with a dread barrier of frothing, tumbling water. The boatmen, then, who pass their lives in their The lull endures but for a moment; the ocean is galleys and luggers, battling with the stormy scas gathering strength for another onset; you almost of the channel ; ever on the look-out for distressed feel it coming; and then, crash! on rushes the vessels ; ever risking their lives to save those of mighty wave, towering and mounting, and curling others; it may be those of hapless foreigners—is as it approaches, and then pitching its whole there, can there be, any class of our maritime pop- weight of green and white water upon the beach, ulation more valuable; more worthy; not merely dashing up the sloping shingle in an avalanche of of that empty admiration which fills no belly and foam, white as creaming milk; swallowing the covers no back, but of those substantial marks of dull grey expanse of pebbles in its phosphorescent our national gratitude which would make their brightness; and then having exhausted its power homes more comfortable, their boats more sea- and its volume, rushing back in a broad torrent worthy, their wives and orphans something better down the beach, sweeping to sea tons of rattling, than mere paupers ; when the sea had swallowed, scraping shingle, to be thrown onward again by the as too often it does, those who had up to that hour succeeding wave. won the family bread; and won it by a life of Look forth—ha! that was a gust, a fearful one. toil, watching, and danger?

Is this rain ? No, no.

You feel it salt on your We grudge our taxation often ; but sure are we lips, smarting in your eyes; it is the spray caught that not a voice would be raised against the up by the tempest, and dashed ashore in blinding increased expense—were thousands, instead of showers. All is dark-dark; the broad belt of tens of pounds, to be voted by parliament to those surf shines before you with a cold brightness, bebrave fellows who from time to time, in the midst yond it all is dim and troubled, but here and there of dangers unknown by those who live on shore, you catch white blotches speckling the dark surdash to sea in the driving storm of a winter's face of the ocean. These are the combing waves night to save a drowning crew.

curling and breaking in the Downs. And markAh! ye gentlemen of England, whose notion you catch it at intervals, now tossed high, now of the English channel is founded upon the expe- disappearing in the sea--a light. It is the Gull rience of a two hours' run on a sunny summer's light-ship, tossing and struggling in the tempest, afternoon from Dover to Calais, how little do you but steady to her moorings, and guiding by her know of the same strait in the times of winter's warning lantern, running ships through the princiwrath. We have seen the channel in all its pal passage in the sands. phases; we have seen it in its fury, when the And now breaks out the moon.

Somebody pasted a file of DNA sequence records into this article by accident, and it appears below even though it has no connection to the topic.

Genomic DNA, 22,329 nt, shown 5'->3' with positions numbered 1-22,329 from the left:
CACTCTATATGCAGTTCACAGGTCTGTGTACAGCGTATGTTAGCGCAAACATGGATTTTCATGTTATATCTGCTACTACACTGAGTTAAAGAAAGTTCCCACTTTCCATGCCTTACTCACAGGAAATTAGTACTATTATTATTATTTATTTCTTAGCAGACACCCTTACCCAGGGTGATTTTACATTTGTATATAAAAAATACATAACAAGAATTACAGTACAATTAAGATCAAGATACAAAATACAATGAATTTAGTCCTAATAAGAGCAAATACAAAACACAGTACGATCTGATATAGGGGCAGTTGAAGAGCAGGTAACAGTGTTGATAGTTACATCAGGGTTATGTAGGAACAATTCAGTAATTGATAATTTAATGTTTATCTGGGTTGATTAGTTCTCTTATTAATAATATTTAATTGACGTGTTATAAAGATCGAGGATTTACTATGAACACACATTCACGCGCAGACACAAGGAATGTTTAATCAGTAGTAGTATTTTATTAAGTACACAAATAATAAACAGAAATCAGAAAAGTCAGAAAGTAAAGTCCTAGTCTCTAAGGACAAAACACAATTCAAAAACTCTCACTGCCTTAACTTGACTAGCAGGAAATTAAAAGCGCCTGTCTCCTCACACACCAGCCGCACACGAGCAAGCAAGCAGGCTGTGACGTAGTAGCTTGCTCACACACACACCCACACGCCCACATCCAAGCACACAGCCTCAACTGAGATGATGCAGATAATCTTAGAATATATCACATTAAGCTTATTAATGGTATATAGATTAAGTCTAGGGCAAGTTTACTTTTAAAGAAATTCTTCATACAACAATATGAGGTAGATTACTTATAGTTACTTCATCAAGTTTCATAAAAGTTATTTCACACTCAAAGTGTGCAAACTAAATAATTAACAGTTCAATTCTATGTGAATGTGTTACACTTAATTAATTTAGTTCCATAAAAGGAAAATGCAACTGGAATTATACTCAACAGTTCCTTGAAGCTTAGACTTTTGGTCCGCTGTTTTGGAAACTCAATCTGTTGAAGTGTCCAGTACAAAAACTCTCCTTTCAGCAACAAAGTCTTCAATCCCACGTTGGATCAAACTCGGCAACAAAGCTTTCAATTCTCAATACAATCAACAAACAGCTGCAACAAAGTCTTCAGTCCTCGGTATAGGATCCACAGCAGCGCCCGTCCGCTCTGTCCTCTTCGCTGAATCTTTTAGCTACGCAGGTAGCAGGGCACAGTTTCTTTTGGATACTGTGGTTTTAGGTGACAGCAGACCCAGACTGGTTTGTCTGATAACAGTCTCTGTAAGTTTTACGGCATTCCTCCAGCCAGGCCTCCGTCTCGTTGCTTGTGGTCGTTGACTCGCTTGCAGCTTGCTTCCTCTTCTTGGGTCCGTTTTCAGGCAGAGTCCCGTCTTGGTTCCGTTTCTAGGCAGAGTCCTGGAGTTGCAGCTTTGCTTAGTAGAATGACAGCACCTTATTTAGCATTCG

Her light elements raved and roared about us; we have comes pale and fitfully through the jagged, torn seen an ill-fated ship dashed upon the dread Good- edges of driving clouds. You see the scud flying wins; we have seen the noble fellows of Deal rapidly athwart the sky-dim, grey, watery clouds plunge their boats through the boiling surf, and through the fast opening and closing fissures of dash out amid the wildest fury of the tempest; we which the moonlight comes half obscured down. have seen all this; we have seen from afar de- It shows you the white frothing sea, the broad spairing crews succored by their brave deliverers ; gleaming mass of foam which the rolling surf and we ask the reader to follow us in a brief shoots over the beach, and the array of heavy sketch of such a scene :

boats, drawn up beyond its influence on shore. The time is night; a wild winter's night; we Looking seawardly, we distinguish the bursting are standing on the shingly beach of Deal. Be- crests of long ridges of waves, and far off, where hind us extends a long dark mass, here and there the cloud on the horizon has lifted apparently an enlivened by a sparkling light; it is the line of ten- inch or two, you can observe the irregular, peaked, ements which extends along the sea-shore. The and jagged outline of the agitated sea. wind is blowing right in from the sea; a furious A group of sturdy seafaring men, muffled up in shrieking gale ; listen to it; screaming round roofs pea-jackets, and with their glazed hats stuck firmly and chimneys; swinging projecting signs, with a on their heads, are our companions; most of them dull wheezy creak; rustling and swaying wildly have long night-glasses to their eyes, and leaning the topmost branches of the groaning, bending across the gunwales of the boats, iheir scrutiny of trees. A fearful night it is in the channel. Hark the ocean hardly ceases for a moment—their talk

minute guns.